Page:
Mechanical VibrationPressure Gauge with Excessive Vibration

A misaligned pump, reciprocating compressor, or a poorly mounted gauge can result in a missing pointer, window, window ring, or back plate. You may also see black dust on the dial or scrapes on the dial from a loose pointer. The gauge movement connects to the Bourdon tube, and vibration can break the movement component, meaning the dial no longer reflects the system pressure. Using a liquid case fill will dampen the movement and eliminate or reduce the avoidable vibration in the system. In extreme system conditions, use a snubber or a gauge with a diaphragm seal.

 

 

 

PulsationPressure Gauge with a Fluttering Pointer from Pulsation

Frequent, fast cycling of fluid through the system creates wear on the gauge movement components. This can affect the ability of the gauge to measure pressure and will be indicated by a fluttering pointer. This condition can lead to a Bourdon tube rupture and complete gauge failure. Redesign your system to reposition the gauge within your application to reduce the cycling speed seen by the gauge and maintain the needed measurement integrity. Should you be unable to redesign your system, using a gauge with liquid fill, a gauge orifice restrictor, or a snubber will help reduce the effects of pulsation.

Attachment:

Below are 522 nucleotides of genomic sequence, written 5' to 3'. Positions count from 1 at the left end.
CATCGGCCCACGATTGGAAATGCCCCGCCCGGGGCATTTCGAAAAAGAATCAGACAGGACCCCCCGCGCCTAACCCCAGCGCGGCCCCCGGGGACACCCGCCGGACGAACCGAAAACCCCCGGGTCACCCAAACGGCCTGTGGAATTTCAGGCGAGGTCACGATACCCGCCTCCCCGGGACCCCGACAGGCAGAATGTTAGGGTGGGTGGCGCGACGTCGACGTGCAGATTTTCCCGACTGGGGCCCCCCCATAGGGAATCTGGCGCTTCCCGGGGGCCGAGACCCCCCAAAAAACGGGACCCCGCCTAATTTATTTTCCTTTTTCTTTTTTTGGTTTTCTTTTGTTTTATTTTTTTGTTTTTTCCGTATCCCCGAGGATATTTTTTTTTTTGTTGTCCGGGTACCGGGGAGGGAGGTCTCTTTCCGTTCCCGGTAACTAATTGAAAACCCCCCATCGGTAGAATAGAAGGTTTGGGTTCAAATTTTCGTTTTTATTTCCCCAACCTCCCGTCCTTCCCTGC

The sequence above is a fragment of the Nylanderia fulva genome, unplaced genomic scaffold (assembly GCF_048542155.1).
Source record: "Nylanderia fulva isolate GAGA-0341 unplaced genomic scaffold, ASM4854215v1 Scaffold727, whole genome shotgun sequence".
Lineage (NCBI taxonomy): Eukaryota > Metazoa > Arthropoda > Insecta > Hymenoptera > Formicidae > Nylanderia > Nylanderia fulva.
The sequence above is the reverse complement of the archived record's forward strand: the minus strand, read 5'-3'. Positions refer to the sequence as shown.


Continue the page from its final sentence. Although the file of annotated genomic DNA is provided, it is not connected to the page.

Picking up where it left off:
Learn more about the best gauge to select for your needs

 

 

Excessive Temperature/Overheating

Pressure Gauge with a Discolored Dial from Excessive HeatA gauge that is incorrectly mounted or located too close to excessively hot system liquid/gas or components can have a discolored dial or liquid case fill from the breakdown of the gauge components. Elevated temperature stresses the pressure system and affects measurement accuracy by causing a strain on the metal Bourdon tube and other gauge components. Selecting a gauge with a different temperature rating will better accommodate the possible range the system will see. For extreme temperature applications choose a gauge with a diaphragm seal or a diaphragm seal with a cooling element.

The reality is, gauges can fail. Knowing how to detect a pending failure can help you avoid the worst potential consequences but choosing the right gauge for your needs is even more important. Selecting the best gauge for your application is not always easy, but investing the time to analyze the needs of your system and make a better decision upfront will reduce the chance of premature failure paying off in the form of a safe facility, accurate system pressure measurements, and reduced system liquid lost from having the wrong gauge installed.

Information about different types of gauges can be found in Swagelok’s Pressure Gauges catalog.

Interested in evaluating your gauges and system design?

Learn about Swagelok Evaluation and Advisory Services